Student selectivity (MCAT score and GPA of entering students); and
    Faculty to student ratio.

    The main difference between the primary care rankings and the research rankings is that instead of using the amount of research dollars as a factor in the ranking, they use the percentage of graduates going into primary care specialties.

    Interpreting these rankings is difficult, but, they can be helpful if the factors presented are important to you when choosing your medical school.
     
  7. 8744

    8744 Guest

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    Dec 7, 2001
    Thanks.

    Those were both clear and well phrased answers, and I appreciate the lack of flaming.
     
  8. Vader

    Vader Dark Lord of the Sith Moderator Emeritus 10+ Year Member

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    Jun 4, 2001
    The US News rankings should always be taken with a huge grain of salt.

    As bad as the methodology for the "research rankings" is, the primary care rankings are probably even more of an insignificant way to categorize schools. To my knowledge, they do not take into account whether students who go the internal medicine route end up doing a fellowship and subspecializing (i.e. GI, plum, cardio, etc). So a school that graduates many students into "primary care" may in fact have an inflated rating.

    Also, why is psychiatry considered "primary care"?

    Why not use things like:
    amount of early primary care clinical exposure, curriculum time devoted to learning primary care principles, family practice rotations/sub-Is available during 3rd and 4th year, and other measures that more directly assess the primary care education?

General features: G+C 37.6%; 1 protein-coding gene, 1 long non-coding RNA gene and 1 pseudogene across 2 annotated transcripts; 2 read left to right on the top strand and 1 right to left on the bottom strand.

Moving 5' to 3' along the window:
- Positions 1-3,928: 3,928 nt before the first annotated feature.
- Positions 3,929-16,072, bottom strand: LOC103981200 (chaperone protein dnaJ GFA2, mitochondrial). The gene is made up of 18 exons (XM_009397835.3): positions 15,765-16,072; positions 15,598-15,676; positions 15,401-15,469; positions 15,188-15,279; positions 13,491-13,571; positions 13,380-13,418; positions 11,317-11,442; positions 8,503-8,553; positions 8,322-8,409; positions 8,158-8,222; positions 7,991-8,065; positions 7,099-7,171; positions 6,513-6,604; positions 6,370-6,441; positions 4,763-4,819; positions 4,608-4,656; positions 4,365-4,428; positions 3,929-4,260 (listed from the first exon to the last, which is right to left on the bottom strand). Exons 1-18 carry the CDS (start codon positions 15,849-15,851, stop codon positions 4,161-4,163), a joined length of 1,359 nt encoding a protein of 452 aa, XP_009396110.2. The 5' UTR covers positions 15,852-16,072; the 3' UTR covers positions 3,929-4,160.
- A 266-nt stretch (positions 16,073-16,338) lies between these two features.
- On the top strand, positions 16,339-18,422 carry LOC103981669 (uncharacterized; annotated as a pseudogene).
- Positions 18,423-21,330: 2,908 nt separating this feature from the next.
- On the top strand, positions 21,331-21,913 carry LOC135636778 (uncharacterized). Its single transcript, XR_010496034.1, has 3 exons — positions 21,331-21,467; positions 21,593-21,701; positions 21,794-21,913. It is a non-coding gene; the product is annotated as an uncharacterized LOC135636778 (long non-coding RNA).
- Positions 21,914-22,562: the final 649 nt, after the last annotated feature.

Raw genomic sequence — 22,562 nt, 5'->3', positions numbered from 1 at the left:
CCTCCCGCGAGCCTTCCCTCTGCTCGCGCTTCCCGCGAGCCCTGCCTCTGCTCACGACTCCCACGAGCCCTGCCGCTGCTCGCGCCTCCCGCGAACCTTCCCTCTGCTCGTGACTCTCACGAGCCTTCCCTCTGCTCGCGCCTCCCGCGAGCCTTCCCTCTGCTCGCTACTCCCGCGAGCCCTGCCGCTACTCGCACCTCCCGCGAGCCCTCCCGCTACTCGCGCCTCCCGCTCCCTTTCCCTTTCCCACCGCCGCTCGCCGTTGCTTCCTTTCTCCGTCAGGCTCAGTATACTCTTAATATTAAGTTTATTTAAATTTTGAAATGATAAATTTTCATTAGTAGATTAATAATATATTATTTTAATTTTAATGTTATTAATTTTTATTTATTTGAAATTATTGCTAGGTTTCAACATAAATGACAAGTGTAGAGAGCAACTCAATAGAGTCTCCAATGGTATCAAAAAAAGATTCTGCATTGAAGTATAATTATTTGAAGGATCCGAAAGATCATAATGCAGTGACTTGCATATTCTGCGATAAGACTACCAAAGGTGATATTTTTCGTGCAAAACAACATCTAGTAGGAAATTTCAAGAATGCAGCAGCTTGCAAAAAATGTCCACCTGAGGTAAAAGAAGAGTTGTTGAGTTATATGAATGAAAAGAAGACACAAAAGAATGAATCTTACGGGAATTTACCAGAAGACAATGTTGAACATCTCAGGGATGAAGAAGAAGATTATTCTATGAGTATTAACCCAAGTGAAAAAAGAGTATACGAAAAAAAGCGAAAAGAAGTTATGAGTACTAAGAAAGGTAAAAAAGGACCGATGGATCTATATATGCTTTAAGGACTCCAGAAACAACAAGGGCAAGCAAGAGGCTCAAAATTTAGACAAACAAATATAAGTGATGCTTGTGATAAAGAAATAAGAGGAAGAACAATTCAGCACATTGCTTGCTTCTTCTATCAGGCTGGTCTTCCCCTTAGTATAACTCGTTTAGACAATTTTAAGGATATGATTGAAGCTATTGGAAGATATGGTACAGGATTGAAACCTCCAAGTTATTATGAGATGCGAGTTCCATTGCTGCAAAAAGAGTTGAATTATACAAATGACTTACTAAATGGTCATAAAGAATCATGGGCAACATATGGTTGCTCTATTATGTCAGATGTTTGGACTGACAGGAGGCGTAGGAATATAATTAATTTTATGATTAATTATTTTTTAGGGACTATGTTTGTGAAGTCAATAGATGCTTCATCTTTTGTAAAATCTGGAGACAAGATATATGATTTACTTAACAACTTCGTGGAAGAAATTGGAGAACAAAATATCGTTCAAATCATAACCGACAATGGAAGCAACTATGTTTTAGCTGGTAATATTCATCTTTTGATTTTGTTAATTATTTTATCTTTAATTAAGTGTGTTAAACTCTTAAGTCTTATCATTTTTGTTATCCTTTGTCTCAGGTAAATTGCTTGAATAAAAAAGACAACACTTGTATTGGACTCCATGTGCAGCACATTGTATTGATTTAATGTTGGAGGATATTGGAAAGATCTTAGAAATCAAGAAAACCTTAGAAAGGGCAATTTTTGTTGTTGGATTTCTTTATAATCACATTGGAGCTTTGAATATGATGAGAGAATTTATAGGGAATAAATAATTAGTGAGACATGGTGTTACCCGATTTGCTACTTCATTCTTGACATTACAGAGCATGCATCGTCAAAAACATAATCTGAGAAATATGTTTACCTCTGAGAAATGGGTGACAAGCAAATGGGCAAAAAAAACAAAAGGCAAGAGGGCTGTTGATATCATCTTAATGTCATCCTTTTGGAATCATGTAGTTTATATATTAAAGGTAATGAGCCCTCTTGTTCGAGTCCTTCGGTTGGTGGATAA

9. Mutterkuchen

    Mutterkuchen Senior Member 10+ Year Member

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    Omaha
    I disagree that the US News rankings should be taken with a grain of salt. It gives a good prospective on which medical schools are perceived as being elite. They really care about this stuff in academics. What should be taken with a grain of salt is small differences in the rankings. If Hopkins is #1, Harvard #2, and Wash U #3 (I don't really know what the rankings), they are approximately equivalent in academic reputation. I would not go to Hopkins over Wash U solely based on the different rankings. But comparing a #1 school to a #15 school is something different.

    Vader, point well taken about subspecialities. I do not believe those are taken into account. However, if you look at the schools in the list, most of them do focus on primary care as a philsophy. Besides, I think that ranking is essentially useless, since most of the schools listed are state schools and are difficult to get in if you are not a resident. The only school that matters on that list is your own state school.

    Psychiatry is considered primary care, because the federal government body, Heath and Human Services, considers it primary care. I don't know why the feds consider it primary care, though.